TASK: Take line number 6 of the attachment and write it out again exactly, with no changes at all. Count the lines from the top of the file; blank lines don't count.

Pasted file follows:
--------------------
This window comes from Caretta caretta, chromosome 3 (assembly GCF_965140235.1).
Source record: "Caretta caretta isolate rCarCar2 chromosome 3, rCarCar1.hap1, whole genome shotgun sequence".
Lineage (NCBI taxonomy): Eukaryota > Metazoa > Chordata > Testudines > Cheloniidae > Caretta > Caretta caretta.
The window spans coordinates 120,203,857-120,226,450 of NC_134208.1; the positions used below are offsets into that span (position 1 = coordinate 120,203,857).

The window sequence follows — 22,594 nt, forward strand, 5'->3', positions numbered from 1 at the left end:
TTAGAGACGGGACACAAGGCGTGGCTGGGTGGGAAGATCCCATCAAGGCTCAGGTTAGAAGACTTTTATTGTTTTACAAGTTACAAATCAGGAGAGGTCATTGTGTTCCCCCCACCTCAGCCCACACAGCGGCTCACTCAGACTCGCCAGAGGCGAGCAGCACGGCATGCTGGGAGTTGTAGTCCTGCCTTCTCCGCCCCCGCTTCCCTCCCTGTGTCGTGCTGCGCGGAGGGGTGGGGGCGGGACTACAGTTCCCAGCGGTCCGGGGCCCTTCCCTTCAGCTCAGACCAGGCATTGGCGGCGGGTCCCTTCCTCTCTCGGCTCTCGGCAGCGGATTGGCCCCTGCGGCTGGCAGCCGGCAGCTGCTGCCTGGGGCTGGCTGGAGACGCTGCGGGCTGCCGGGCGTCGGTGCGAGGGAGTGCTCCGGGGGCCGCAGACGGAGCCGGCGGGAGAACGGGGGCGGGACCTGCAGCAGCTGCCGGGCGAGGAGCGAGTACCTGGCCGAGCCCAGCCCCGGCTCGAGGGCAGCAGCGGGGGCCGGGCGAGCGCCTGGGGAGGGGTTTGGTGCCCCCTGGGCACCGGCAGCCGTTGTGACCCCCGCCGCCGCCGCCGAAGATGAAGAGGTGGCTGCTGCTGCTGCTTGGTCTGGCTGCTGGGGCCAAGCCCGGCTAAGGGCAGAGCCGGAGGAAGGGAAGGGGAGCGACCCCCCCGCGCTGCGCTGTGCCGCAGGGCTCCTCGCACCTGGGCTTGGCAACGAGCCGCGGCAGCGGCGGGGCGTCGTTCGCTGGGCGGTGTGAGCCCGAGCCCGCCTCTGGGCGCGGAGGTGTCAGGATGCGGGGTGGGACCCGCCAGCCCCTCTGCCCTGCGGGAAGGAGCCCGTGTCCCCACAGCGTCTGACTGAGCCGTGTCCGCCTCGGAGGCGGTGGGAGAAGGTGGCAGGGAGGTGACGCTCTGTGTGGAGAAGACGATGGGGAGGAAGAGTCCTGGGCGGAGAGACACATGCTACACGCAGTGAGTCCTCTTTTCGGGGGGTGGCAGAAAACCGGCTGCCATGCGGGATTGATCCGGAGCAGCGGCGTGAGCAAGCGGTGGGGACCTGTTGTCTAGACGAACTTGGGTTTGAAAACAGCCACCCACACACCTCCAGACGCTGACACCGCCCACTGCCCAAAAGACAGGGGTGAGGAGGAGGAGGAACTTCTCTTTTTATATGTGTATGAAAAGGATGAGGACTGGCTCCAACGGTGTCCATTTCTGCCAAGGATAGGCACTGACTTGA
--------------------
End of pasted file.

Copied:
TTAGAGACGGGACACAAGGCGTGGCTGGGTGGGAAGATCCCATCAAGGCTCAGGTTAGAAGACTTTTATTGTTTTACAAGTTACAAATCAGGAGAGGTCATTGTGTTCCCCCCACCTCAGCCCACACAGCGGCTCACTCAGACTCGCCAGAGGCGAGCAGCACGGCATGCTGGGAGTTGTAGTCCTGCCTTCTCCGCCCCCGCTTCCCTCCCTGTGTCGTGCTGCGCGGAGGGGTGGGGGCGGGACTACAGTTCCCAGCGGTCCGGGGCCCTTCCCTTCAGCTCAGACCAGGCATTGGCGGCGGGTCCCTTCCTCTCTCGGCTCTCGGCAGCGGATTGGCCCCTGCGGCTGGCAGCCGGCAGCTGCTGCCTGGGGCTGGCTGGAGACGCTGCGGGCTGCCGGGCGTCGGTGCGAGGGAGTGCTCCGGGGGCCGCAGACGGAGCCGGCGGGAGAACGGGGGCGGGACCTGCAGCAGCTGCCGGGCGAGGAGCGAGTACCTGGCCGAGCCCAGCCCCGGCTCGAGGGCAGCAGCGGGGGCCGGGCGAGCGCCTGGGGAGGGGTTTGGTGCCCCCTGGGCACCGGCAGCCGTTGTGACCCCCGCCGCCGCCGCCGAAGATGAAGAGGTGGCTGCTGCTGCTGCTTGGTCTGGCTGCTGGGGCCAAGCCCGGCTAAGGGCAGAGCCGGAGGAAGGGAAGGGGAGCGACCCCCCCGCGCTGCGCTGTGCCGCAGGGCTCCTCGCACCTGGGCTTGGCAACGAGCCGCGGCAGCGGCGGGGCGTCGTTCGCTGGGCGGTGTGAGCCCGAGCCCGCCTCTGGGCGCGGAGGTGTCAGGATGCGGGGTGGGACCCGCCAGCCCCTCTGCCCTGCGGGAAGGAGCCCGTGTCCCCACAGCGTCTGACTGAGCCGTGTCCGCCTCGGAGGCGGTGGGAGAAGGTGGCAGGGAGGTGACGCTCTGTGTGGAGAAGACGATGGGGAGGAAGAGTCCTGGGCGGAGAGACACATGCTACACGCAGTGAGTCCTCTTTTCGGGGGGTGGCAGAAAACCGGCTGCCATGCGGGATTGATCCGGAGCAGCGGCGTGAGCAAGCGGTGGGGACCTGTTGTCTAGACGAACTTGGGTTTGAAAACAGCCACCCACACACCTCCAGACGCTGACACCGCCCACTGCCCAAAAGACAGGGGTGAGGAGGAGGAGGAACTTCTCTTTTTATATGTGTATGAAAAGGATGAGGACTGGCTCCAACGGTGTCCATTTCTGCCAAGGATAGGCACTGACTTGA